THE WHITE HOUSE
Office of the Press Secretary (Santa Monica, California) ________________________________________________________________________ For Immediate Release July 10, 1999
INTERVIEW OF THE PRESIDENT BY REVEREND JESSE JACKSON
11:35 A.M. PDT
Q Welcome to Both Sides. Last week, there was a phenomenal mission across our nation, led by President Clinton. A kind of journey from Wall Street to Appalachia to the Delta, to Indian reservations, to Watts, to South Phoenix, across the country, building that bridge to share the wealth, the growth, the prosperity, called a New Markets Initiative.
This week, we have as our very special guest, our esteemed Mr. President, President Bill Clinton. Welcome.
THE PRESIDENT: Thank you.
Q In this trip last week -- Hazard, Kentucky; Appalachia, the Delta, East St. Louis, Pine Ridge Indian reservation, South Phoenix, Watts, Anaheim -- what stuck out in your mind the most?
THE PRESIDENT: That in all those places where our prosperity has not reached, there are good people, smart people, people with dreams and good opportunities for American business. This is a moment when we can do what is morally right, to give everybody a chance to walk into the 21st century together, and do it in a way that will actually be good for the American economy and good for the people who invest there.
Q They've missed this booming prosperity. Is something wrong with the people?
THE PRESIDENT: I wouldn't say something's wrong with the people. A lot of them don't have as much education as they need and that's a part of our strategy to do better, and they're going to have to have specific job training skills. But what happened is that all these places either never had a self-supporting economy or the basis of economic life, which once was there, moved away and nothing was ever brought in to replace it. And now, we've got a chance just to keep our own economy going -- just to keep our own economy going with no inflation, we have a chance to bring investment to these areas, put these people to work, give them better lives, and in the process help everyone else in America.
Q But last week, there were Republican and Democratic congresspeople on the trip. There were corporate business leaders, Democratic and Republican.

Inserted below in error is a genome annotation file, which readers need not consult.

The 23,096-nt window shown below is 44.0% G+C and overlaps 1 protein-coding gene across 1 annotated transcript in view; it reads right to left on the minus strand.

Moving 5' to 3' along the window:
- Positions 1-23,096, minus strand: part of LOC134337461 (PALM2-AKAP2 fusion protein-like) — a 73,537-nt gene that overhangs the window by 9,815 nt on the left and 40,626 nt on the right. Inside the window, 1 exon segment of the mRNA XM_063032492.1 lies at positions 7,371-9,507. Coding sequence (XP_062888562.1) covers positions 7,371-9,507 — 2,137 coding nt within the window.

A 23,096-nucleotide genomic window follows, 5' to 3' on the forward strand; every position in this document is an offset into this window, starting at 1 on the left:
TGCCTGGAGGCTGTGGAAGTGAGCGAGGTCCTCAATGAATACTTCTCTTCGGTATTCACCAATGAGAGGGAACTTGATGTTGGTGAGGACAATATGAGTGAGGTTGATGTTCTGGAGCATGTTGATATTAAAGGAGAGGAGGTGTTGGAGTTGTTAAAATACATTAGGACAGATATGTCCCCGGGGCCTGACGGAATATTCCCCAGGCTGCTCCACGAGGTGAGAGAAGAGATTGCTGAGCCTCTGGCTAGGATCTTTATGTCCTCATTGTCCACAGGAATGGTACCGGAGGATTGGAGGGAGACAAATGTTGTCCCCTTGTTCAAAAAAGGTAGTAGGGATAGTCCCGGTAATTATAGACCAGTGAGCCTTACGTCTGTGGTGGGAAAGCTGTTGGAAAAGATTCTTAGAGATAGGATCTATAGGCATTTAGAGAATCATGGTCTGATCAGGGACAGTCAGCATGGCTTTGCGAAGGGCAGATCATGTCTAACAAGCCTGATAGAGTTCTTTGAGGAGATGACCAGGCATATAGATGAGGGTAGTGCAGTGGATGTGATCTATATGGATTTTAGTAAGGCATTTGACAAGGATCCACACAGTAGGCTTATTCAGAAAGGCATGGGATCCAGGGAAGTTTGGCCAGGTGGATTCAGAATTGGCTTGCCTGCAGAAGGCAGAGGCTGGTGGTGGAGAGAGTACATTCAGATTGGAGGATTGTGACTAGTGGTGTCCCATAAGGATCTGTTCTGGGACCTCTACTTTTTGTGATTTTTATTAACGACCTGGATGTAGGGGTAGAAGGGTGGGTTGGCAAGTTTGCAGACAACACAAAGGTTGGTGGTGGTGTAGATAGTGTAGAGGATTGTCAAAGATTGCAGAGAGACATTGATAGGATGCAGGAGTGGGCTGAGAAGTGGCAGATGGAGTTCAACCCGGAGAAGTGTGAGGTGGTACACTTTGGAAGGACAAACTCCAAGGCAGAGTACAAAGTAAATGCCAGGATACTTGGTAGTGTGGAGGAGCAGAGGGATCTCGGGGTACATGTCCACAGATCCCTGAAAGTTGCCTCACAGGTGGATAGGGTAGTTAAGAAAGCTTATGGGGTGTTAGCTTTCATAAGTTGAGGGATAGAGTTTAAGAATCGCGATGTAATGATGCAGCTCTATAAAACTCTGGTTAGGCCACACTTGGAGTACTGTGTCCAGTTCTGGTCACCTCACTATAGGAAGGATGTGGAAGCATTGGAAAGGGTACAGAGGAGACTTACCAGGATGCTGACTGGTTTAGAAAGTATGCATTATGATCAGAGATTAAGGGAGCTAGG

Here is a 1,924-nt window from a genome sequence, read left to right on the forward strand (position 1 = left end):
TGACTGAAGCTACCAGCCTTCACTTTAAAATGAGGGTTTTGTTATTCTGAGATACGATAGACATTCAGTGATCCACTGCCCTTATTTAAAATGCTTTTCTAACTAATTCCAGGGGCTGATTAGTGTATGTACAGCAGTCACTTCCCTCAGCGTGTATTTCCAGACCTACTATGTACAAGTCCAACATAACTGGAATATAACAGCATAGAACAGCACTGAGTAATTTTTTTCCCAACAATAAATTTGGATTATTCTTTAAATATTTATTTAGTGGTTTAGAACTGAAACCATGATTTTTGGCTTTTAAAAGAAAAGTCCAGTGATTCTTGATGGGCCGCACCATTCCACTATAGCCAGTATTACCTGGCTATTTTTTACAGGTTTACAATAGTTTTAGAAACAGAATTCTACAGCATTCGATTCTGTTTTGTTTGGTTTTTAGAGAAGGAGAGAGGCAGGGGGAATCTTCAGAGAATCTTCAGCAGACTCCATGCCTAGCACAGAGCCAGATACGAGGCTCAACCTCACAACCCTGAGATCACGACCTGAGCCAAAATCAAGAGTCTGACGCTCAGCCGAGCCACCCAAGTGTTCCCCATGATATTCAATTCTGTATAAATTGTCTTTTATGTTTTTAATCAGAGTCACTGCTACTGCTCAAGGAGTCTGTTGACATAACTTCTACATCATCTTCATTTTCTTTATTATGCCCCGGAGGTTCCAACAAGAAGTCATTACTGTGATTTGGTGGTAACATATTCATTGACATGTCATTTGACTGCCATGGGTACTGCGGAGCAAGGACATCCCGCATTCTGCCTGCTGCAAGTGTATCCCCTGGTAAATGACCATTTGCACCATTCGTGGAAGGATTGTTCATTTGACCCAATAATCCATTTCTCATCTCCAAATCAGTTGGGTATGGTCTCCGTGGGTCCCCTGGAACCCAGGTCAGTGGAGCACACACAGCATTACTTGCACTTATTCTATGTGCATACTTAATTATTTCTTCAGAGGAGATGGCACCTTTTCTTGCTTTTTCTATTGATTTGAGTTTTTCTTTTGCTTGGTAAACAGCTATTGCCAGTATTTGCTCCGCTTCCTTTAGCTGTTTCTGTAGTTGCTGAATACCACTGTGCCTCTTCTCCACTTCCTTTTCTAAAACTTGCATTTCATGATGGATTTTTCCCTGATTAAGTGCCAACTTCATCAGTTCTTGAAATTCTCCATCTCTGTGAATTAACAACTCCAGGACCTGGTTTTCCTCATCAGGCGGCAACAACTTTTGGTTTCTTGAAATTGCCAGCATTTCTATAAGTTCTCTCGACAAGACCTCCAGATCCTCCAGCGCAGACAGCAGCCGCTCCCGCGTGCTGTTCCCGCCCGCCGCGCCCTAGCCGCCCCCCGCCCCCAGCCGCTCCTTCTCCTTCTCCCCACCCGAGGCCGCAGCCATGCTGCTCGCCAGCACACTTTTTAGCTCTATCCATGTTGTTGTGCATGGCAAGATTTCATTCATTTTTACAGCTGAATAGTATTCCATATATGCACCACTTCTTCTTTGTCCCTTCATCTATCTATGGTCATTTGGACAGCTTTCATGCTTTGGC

THE PRESIDENT: Yes.
Q They seem to have found a common accord on this idea of new markets. The War on Poverty seemed to -- would have been divisive -- poverty, reaction; affirmative action -- division, reaction. But new markets seem to have bound Appalachia and Delta, black, white, red. What's kind of magic about this notion of New Markets Initiative?
THE PRESIDENT: Well, first of all, it's not charity. It's a hand up, not a handout. Secondly, the people who are being asked to invest in these new markets should do so with the expectation that they will actually make a profit out of it, that by helping people in areas which haven't participated in this prosperity. By starting businesses, giving people jobs, having these job training programs, they'll actually make money.
Q So it's a kind of war for profits, not just a war on poverty?
THE PRESIDENT: That's right.
Q And, therefore, you incentivize broadening the base of investment.
THE PRESIDENT: We're not asking anybody to do anything that isn't a good business decision. It's a good business decision. And that's one of the things -- you know, we saw that everywhere. Everyplace we went -- do you remember that little -- that first place we visited in Appalachia, a guy starts out with 40 employees; a few years later, he's got 850. And, yes, you know, Appalachia's fairly isolated, but he makes those parts and those various component electronic parts and he's got 850 people. He's fixing to expand again because of the incentives that he has in our empowerment zone program that the Vice President's run for us for the last six years. That's the kind of thing we want to go nationwide with.
We believe if we give, in the New Markets Initiative, if we give the same tax credits and loan guarantees to Americans to invest in America's new markets, we give them to invest in new markets in Africa, Latin America, Asia or the Caribbean, that our people will do very well.
Q You take, for example, the black and brown market alone is maybe $800 billion in consumer power. How has corporate America -- what has been missing? How have they missed these markets -- markets, money, talent, right under their noses?
THE PRESIDENT: I think there are two reasons. I think, first of all, they've been doing very well by doing what they're used to doing and expanding in ways they're used to expanding, so our economy's grown quite a lot in the last six years --
Q Even though they've missed markets?